Giving a Face to the Past: Museum Works with FBI Forensic Artist to Bring History to Life

David Shackelford, Staff Curator and Steven Hill, Exhibits Manager | February 20, 2020 |
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The facial reconstruction produced from the skull of a 54th Massachusetts Volunteer by visual information specialist Lisa Bailey at the FBI Laboratory in Quantico, Virginia. (190718-D-MP902-0001: NMHM photo)

Among the Anatomical Collections of the National Museum of Health and Medicine are several skulls from Union soldiers who fought and died during the Civil War. One skull in particular shows the incredible brutality and lethality of the weapons and tactics of one of America's most significant conflicts.

These remains are from an unknown African-American soldier who served in the 54th Massachusetts Infantry Regiment, one of the first African-American regiments raised by northern forces during the Civil War. Efforts by a Federal Bureau of Investigation artist have now given a face to this unknown soldier.

The regiment consisted of African-American enlisted men under the command of white officers. Efforts to enlist the men were led by well-known abolitionists, such as Frederick Douglass and Martin Delany. The commanding officer was Colonel Robert Gould Shaw, the son of Boston abolitionists. A fictionalized version of the regiment's heroic story was portrayed in the movie "Glory" starring Morgan Freeman, Denzel Washington, and Matthew Broderick.

54th Massachusetts Regiment storming Fort Wagner

1890 chromolithograph depicting the 54th Massachusetts Regiment storming Fort Wagner. (Image courtesy National Portrait Gallery, Smithsonian Institution.)

The 54th Massachusetts Infantry Regiment trained near Boston and was mustered into federal service on May 13, 1863 and arrived in South Carolina in July of the same year. On the night of July 18, 1863, approximately 600 men of the regiment assaulted Battery Wagner on Morris Island, South Carolina. The regiment led a frontal assault on the heavily fortified battery. In addition to small arms fire from entrenched infantry, they faced direct fire of solid shot and canister rounds from four 32-pound cannons and two 12-pound field howitzers. The regiment was able to reach the walls of the fort but were unable to dislodge its defenders and were subsequently pinned down for more than an hour before being forced to pull back. Of approximately 600 men who made the charge, 256 were killed, wounded, or missing. While the regiment failed to take the fort, "Its gallant conduct in the doomed assault on Battery Wagner, at Charleston, South Carolina, on July 18, 1863, electrified the nation and proved once and for all that the black man, given the opportunity, could learn the soldier's trade, and fight as well as any white man," said historian Steven Hill. Subsequent siege of the fort would cause it to be abandoned by late summer 1863, effectively closing the port of Charleston for the remainder of the war.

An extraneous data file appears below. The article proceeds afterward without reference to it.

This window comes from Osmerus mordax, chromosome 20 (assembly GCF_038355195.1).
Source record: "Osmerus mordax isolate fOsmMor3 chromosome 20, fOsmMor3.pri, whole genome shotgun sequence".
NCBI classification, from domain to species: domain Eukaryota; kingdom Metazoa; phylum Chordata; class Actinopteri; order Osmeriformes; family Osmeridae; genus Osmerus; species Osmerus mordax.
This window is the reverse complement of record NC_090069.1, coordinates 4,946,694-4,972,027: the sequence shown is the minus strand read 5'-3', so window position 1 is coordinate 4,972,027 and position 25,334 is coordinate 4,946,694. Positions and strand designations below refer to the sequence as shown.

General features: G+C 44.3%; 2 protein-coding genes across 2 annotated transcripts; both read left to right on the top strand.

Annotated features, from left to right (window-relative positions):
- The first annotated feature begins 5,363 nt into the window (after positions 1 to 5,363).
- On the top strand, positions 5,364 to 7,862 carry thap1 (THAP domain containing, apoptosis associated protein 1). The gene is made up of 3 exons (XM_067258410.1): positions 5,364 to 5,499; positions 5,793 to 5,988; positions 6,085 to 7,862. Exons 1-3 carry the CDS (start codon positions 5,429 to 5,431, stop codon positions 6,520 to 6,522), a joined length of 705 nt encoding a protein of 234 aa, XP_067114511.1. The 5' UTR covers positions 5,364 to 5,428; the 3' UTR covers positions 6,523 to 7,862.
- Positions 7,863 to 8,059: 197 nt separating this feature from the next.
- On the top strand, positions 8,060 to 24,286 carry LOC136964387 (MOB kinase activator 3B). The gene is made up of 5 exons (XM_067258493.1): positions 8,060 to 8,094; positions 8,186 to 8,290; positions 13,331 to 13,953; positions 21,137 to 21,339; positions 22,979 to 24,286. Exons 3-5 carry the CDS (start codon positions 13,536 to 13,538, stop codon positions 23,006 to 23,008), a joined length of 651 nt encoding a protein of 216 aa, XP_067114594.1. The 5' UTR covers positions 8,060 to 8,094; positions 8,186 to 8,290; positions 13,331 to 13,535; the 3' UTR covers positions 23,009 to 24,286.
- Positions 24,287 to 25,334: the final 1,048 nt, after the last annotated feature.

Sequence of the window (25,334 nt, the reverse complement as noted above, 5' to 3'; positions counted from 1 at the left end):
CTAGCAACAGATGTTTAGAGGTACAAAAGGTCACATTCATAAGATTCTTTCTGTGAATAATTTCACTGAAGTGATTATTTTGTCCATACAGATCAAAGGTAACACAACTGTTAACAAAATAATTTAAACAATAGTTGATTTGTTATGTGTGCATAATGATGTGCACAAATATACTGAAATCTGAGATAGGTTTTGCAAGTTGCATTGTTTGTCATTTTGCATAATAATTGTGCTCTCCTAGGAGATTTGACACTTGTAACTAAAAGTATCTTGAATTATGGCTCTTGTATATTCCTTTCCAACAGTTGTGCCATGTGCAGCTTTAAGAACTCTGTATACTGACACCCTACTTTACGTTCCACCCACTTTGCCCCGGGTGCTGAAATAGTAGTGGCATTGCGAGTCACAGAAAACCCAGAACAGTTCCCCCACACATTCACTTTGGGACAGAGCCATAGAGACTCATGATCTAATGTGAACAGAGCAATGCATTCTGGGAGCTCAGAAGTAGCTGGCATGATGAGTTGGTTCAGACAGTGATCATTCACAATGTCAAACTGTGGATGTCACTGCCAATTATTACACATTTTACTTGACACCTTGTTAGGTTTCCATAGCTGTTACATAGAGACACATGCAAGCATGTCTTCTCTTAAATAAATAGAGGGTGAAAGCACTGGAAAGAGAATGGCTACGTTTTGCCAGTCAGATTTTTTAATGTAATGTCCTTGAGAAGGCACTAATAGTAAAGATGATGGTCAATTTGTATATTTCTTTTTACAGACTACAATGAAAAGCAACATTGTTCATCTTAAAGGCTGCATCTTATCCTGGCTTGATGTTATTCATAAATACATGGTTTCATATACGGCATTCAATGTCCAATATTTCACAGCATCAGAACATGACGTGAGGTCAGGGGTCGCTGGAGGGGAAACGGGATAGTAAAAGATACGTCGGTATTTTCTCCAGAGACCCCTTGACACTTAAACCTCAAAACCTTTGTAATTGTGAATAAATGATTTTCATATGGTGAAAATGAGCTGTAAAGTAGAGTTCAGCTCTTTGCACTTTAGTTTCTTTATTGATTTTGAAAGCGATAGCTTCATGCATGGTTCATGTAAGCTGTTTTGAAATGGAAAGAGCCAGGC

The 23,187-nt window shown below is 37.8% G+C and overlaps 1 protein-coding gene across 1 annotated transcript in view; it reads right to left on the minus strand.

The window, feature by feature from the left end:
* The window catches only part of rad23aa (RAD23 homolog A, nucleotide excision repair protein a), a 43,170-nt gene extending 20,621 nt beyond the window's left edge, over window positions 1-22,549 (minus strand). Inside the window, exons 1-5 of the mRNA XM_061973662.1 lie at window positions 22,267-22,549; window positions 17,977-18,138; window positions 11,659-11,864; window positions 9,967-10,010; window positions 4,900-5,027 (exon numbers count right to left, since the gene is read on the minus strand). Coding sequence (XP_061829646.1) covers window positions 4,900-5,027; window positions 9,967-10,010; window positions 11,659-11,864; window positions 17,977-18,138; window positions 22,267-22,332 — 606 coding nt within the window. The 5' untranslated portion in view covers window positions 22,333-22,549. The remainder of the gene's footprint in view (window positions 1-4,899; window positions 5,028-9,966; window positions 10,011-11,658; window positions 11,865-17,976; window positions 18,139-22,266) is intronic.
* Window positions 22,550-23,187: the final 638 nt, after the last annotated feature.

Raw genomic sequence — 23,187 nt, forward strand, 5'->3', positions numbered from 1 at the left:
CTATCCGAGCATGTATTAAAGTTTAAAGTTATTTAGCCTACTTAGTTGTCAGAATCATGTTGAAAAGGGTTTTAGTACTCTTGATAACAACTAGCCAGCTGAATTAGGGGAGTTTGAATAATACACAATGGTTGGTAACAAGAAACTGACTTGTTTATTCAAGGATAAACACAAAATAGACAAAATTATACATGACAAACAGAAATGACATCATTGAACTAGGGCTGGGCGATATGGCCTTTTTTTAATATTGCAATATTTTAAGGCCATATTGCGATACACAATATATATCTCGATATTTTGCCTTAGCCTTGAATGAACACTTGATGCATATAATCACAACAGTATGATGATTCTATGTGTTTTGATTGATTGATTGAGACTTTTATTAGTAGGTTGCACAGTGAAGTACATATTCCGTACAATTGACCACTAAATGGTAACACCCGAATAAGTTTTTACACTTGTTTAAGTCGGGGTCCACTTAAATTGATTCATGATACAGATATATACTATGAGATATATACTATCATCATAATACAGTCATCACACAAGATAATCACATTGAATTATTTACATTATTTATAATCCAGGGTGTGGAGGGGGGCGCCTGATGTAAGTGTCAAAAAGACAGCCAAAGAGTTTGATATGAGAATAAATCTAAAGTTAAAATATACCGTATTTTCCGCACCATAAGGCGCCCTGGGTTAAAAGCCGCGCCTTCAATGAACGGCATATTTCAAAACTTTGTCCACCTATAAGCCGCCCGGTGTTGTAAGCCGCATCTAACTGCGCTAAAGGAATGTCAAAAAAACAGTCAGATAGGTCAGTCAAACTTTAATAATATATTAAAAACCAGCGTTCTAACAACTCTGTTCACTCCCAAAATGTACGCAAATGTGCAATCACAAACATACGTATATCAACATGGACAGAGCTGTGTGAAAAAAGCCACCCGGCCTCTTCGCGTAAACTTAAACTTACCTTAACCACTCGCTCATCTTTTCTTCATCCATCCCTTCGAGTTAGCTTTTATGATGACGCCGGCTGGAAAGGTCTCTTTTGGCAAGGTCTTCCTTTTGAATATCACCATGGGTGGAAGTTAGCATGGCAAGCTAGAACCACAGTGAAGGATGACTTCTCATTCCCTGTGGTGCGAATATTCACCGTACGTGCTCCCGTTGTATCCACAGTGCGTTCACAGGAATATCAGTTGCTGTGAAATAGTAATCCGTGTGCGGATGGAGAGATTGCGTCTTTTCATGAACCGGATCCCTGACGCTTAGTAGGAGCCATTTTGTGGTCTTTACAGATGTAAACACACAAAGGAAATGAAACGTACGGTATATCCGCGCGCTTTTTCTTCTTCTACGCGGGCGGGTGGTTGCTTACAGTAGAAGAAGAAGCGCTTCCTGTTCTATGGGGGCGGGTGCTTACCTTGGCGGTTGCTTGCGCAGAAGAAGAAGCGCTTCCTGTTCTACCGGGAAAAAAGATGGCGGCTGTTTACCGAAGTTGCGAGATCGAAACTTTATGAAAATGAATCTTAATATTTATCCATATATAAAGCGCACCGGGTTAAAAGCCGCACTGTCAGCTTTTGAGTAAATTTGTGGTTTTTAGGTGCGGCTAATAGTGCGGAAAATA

skull of a black Union soldier of the 54th Massachusetts

The skull of a black Union soldier of the 54th Massachusetts found in 1876 on Morris Island, South Carolina showing the exit wound of an iron projectile. (130117-A-MP902-006: NMHM photo)

The skull was discovered in 1876 near Battery Wagner. Analysis of the skull showed it belonged to a man of African descent who had sustained a lethal injury with a large entry wound behind the left ear. Remains of the iron projectile that caused the wound were found in the skull. As the iron pieces rusted, they discolored the skull, giving it an orange tint. The size of the entry wound and the iron fragments found within were consistent with the 1.05-1.08 inch iron balls from a canister round fired from a 12-pound bronze field howitzer. Canister rounds were used by artillerymen against infantry and cavalry in close-quarter combat. The rounds have a shotgun effect, spreading small iron balls with devastating impact, often shredding its target at short distances. The 12-pound howitzer's canister round contained 48 1.05-1.08 inch diameter iron balls.

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In 2018, museum staff began working with FBI artist Lisa Bailey to make a 3D facial approximation of the 54th Massachusetts Infantry Regiment soldier using a cast made from the original skull. The process started with a computed tomography scan, also known as a CT scan, of the skull. Bailey used the CT scan data to produce a model skull made of resin. Using clay, Bailey used her artistic skills, and her knowledge of anatomy and osteology, to construct a face over the resin skull. The final clay model was then used to make a mold for the plaster casting of the bust.

54th Massachusetts Volunteer facial reconstruction

The facial reconstruction produced from the skull of a 54th Massachusetts Volunteer by visual information specialist Lisa Bailey at the FBI Laboratory in Quantico, Virginia. (190718-D-MP902-0001: NMHM photo)

While we may never be able to identify the individual, Bailey's efforts have resulted in putting a face on an American soldier involved in a significant moment in American history.


Hill, Steven. "Effects of Canister Shot in the Civil War: Skull of a Soldier of the 54th Massachusetts Volunteers." Military Medicine 179, no. 10 (October 2014): 1171-1172.

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54th Massachusetts Regiment

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